I headed up to Cunderdin on Saturday evening this weekend. The club was holding a General Meeting that night to discuss some future direction and given that I'm on the committee it would have been remiss of me not to attend. Besides, it was also the club Curry Night, and a good opportunity for the drinking of beers with good friends and a general chin-wag. I had a fair bit of work to do leading up to the meeting in preparing the presentation of a whole lot of past club activity data in a format that would be of use to the rest of the committee and to the general membership, and spent a fair bit of time that night discussing trends in membership activity over the past few years.
As expected, there was much merriment that evening, with the bulk of the attendees up until late and consuming what was probably far too much beer and wine :) Fairly decent rain showers set in at about 9pm and continued through the evening, at least until I went to bed. I managed to hit the sack at about midnight, but others were still going for a fair while after that.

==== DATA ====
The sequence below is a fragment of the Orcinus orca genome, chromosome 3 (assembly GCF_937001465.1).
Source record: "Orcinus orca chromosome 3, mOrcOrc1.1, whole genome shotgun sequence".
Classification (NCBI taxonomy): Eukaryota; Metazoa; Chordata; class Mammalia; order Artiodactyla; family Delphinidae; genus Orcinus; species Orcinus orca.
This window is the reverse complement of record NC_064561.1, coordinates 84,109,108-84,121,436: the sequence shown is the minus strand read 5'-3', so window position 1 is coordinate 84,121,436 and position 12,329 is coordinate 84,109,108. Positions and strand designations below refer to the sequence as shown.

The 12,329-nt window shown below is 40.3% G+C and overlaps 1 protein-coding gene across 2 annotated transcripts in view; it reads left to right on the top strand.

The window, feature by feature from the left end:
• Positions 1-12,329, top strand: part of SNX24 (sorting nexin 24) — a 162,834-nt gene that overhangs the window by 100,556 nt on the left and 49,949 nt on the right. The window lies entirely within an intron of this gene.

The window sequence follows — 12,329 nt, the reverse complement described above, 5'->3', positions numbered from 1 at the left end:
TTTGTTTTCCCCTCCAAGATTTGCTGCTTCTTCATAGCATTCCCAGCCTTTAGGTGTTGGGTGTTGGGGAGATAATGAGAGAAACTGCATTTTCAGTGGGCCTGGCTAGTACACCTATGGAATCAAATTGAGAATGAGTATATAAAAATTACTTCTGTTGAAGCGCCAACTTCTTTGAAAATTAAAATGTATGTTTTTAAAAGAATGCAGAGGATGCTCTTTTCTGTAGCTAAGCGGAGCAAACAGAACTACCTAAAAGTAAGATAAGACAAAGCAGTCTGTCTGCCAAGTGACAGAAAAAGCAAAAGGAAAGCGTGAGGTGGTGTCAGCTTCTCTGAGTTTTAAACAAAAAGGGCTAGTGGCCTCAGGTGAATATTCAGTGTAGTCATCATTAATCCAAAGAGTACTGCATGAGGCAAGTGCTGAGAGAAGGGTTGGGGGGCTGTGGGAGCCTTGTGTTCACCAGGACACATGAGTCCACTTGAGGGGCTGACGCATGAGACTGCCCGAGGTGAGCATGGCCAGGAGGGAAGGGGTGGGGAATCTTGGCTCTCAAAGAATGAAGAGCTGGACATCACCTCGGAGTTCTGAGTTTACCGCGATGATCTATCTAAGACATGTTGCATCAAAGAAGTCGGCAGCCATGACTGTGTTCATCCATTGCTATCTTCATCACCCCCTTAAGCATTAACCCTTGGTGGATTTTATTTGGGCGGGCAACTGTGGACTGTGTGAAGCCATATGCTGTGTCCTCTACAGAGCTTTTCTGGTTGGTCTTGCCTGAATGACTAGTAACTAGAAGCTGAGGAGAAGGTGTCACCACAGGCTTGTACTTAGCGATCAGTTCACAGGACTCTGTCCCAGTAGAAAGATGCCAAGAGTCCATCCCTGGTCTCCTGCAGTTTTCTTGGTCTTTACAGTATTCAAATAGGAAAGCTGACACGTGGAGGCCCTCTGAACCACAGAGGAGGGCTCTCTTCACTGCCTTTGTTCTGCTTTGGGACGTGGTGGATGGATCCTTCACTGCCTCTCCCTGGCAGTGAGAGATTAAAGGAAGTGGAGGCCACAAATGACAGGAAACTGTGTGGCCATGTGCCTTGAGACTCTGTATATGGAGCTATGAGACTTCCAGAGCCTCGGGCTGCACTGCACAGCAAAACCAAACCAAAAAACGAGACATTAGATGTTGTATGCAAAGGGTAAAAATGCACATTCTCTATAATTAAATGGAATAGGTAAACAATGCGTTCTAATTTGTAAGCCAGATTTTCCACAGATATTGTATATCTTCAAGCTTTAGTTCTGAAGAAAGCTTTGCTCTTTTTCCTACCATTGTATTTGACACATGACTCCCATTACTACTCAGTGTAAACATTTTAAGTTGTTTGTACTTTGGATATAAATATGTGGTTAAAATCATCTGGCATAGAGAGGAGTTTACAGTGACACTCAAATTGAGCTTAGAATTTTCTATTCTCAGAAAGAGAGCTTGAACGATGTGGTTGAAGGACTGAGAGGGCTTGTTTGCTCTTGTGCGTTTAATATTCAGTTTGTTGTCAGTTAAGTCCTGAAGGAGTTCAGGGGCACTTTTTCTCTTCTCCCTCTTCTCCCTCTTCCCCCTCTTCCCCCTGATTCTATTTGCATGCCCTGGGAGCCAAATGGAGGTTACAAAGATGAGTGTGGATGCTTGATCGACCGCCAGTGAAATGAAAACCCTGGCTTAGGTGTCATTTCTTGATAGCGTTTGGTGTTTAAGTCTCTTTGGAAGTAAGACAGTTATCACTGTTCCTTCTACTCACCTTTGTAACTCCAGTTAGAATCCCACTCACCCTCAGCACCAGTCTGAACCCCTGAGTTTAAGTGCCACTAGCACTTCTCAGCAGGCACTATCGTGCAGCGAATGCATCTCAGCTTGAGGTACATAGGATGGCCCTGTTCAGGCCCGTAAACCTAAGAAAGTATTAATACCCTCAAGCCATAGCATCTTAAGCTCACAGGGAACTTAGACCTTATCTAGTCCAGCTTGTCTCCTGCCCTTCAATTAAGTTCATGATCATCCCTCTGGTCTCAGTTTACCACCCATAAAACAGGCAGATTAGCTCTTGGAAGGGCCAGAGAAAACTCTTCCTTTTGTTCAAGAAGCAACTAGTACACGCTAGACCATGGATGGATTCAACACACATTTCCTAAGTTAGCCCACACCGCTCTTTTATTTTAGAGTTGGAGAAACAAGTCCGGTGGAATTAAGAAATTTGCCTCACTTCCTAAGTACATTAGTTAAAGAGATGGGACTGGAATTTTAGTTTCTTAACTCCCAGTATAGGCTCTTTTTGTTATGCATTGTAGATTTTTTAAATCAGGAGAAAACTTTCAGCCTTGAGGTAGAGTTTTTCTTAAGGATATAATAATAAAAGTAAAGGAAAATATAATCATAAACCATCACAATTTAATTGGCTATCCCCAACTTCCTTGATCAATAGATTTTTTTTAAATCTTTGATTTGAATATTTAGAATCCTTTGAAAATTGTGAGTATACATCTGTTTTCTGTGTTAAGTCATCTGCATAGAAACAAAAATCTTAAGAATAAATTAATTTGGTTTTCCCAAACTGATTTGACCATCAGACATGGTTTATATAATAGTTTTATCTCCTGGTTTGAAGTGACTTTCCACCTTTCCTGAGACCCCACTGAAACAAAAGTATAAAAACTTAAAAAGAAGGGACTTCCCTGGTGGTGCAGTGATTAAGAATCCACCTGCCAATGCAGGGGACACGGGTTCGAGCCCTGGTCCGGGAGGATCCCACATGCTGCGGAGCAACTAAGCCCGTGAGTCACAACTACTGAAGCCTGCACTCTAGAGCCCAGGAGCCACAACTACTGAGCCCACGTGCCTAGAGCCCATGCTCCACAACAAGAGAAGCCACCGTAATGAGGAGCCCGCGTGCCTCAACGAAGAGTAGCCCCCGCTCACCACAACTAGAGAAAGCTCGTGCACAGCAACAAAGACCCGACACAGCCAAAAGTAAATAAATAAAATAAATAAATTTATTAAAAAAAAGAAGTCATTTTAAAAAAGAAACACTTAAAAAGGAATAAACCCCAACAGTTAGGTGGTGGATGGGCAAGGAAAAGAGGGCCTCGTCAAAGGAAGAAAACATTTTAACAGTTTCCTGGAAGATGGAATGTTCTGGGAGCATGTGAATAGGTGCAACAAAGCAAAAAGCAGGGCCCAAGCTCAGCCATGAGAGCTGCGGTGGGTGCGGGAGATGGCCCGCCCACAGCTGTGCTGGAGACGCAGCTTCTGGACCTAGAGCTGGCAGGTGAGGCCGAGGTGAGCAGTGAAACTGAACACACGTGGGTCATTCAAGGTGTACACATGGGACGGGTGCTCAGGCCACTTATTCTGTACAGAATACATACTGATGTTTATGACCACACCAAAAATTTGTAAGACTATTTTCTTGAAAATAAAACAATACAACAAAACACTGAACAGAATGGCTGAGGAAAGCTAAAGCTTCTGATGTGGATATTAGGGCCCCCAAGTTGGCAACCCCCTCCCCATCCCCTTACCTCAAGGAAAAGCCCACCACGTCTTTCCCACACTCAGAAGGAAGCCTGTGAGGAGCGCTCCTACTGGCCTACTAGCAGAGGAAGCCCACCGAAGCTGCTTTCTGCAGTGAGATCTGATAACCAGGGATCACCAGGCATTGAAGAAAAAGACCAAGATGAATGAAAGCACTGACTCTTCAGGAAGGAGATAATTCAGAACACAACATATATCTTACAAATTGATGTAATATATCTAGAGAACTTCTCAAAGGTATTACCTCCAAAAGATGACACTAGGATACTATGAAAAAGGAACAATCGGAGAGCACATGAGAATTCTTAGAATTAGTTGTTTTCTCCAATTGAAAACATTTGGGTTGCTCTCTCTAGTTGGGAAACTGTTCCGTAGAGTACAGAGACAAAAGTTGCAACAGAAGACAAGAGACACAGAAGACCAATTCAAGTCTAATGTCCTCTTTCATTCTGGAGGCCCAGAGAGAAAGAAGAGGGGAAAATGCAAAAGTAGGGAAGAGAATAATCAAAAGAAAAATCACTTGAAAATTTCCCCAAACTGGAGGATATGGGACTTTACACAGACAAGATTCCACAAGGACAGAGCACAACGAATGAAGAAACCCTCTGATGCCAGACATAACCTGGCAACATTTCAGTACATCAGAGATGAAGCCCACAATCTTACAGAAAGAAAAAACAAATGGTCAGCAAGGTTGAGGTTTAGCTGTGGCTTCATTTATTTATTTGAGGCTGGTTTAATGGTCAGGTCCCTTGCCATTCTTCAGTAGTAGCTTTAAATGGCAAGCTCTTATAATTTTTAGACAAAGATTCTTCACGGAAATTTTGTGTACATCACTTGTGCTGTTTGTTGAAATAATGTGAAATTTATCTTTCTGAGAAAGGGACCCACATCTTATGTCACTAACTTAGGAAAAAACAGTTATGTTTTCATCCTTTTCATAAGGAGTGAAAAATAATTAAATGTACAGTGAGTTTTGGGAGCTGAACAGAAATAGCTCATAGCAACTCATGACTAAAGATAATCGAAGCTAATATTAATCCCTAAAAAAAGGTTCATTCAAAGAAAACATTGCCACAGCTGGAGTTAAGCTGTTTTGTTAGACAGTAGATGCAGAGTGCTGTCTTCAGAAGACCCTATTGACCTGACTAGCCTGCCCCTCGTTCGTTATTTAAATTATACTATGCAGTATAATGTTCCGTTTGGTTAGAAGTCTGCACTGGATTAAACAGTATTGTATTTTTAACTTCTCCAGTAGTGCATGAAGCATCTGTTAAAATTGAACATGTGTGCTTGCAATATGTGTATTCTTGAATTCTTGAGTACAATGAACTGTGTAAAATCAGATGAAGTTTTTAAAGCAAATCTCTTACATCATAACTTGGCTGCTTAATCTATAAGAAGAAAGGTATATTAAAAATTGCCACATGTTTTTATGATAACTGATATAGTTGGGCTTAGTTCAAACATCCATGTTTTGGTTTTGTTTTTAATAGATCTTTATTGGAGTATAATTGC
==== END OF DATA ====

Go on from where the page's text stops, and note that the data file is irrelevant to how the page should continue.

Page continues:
Arising bright and early on Sunday morning, well refreshed after a good sleep and a bit shocked by how cold it was (I've become somewhat acclimatised to more tropical climes over the past few weeks...), A group of us got the coffee on and had a leisurely breakfast before starting up the activities for the day. The daily briefing was a quiet affair, there were a few groggy heads after the previous night's festivities. The weather forecast was looking pretty good, temps up to about 21°C would see thermals topping out at about 6,000' but with likely cumulus cloudbase at around 5,000'. I was excited by this, as every single day that I've been up to the club to date has seen "blue" conditions - that is, conditions with no cumulus development to mark thermals. At the briefing, Cu's could be seen a fair way off to the north, so there was a high level of confidence that as the day warmed up we would see them at the airfield too.